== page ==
Jump directly to the Content

How to Avoid the Dangers of Debt

Everyone seems to be using credit which only adds to the desire to spend now and pay later. Is this wise?
How to Avoid the Dangers of Debt
Image: skynesher | Getty

It seems nowadays that the American economy is built upon debt. And that’s a shaky foundation. What is debt? Is it wrong for the Christian to be in debt? How can one get out of debt—and stay out? If you’ve wrestled with any of those questions, you know debt is a complicated issue.

Five Types of Debt

To begin with, let’s set up a framework for our discussion by focusing on the different kinds of debt. What precisely are we talking about when we say the word “debt”? We define debt as any money owed to anybody.

The first kind of debt is credit card debt. If you use credit cards, your spending level will be approximately 34% greater than if you use cash—and this assumes that you pay your credit card bills off every month. So the mere fact of having the credit card available indicates that you’ll use it to spend more than you would otherwise. Adding ...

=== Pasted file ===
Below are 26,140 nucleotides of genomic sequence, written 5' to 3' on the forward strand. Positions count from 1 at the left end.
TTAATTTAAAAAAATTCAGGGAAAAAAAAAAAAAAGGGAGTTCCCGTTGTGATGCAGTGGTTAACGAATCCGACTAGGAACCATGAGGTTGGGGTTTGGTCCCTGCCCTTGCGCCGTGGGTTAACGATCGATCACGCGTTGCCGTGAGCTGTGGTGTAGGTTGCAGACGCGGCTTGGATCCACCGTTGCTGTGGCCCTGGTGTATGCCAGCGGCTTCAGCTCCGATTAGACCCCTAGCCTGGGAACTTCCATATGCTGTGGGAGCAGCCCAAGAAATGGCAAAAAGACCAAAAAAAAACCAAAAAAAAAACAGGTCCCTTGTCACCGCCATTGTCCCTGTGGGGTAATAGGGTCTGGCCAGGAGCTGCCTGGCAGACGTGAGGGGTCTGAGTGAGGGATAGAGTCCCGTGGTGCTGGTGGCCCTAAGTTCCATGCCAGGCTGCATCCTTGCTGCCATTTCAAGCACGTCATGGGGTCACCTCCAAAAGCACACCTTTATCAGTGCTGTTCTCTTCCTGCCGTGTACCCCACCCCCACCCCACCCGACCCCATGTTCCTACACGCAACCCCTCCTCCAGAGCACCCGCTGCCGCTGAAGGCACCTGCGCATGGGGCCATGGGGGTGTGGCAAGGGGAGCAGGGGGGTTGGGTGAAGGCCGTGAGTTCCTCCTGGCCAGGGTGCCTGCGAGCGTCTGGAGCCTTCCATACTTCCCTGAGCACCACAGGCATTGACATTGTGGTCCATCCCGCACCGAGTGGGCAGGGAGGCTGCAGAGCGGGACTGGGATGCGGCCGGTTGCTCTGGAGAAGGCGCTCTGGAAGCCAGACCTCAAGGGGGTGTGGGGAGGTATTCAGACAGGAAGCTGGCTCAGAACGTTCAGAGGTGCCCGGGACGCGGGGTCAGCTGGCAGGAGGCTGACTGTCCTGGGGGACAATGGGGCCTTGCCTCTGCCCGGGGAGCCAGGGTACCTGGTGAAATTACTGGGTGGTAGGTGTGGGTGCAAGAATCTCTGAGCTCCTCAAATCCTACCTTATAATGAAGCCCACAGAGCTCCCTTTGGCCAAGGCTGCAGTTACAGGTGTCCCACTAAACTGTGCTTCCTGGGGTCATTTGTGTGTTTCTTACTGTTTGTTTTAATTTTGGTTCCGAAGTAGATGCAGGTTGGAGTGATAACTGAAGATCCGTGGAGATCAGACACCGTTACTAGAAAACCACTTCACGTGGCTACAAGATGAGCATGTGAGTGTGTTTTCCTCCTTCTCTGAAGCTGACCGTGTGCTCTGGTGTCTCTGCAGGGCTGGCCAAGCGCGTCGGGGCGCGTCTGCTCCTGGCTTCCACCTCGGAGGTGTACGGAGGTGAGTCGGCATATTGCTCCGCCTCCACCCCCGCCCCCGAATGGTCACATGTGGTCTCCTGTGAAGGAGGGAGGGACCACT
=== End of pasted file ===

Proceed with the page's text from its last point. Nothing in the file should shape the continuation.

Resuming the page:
Article Preview

This article is currently available to ChurchSalary subscribers only. To continue reading:

This content is designed to provide accurate and authoritative information in regard to the subject matter covered. It is published with the understanding that the publisher is not engaged in rendering legal, accounting, or other professional service. If legal advice or other expert assistance is required, the services of a competent professional person should be sought. "From a Declaration of Principles jointly adopted by a Committee of the American Bar Association and a Committee of Publishers and Associations."

Due to the nature of the U.S. legal system, laws and regulations constantly change. The editors encourage readers to carefully search the site for all content related to the topic of interest and consult qualified local counsel to verify the status of specific statutes, laws, regulations, and precedential court holdings.

Lilly Endowment

ChurchSalary is made possible through funding from the Lilly Endowment Inc. As part of Lilly's "National Initiative to Address Economic Challenges Facing Pastoral Leaders," ChurchSalary—and our parent, Church Law & Tax—is committed to helping church leaders and pastors develop an atmosphere of healthy financial stewardship, especially in the area of church staff compensation.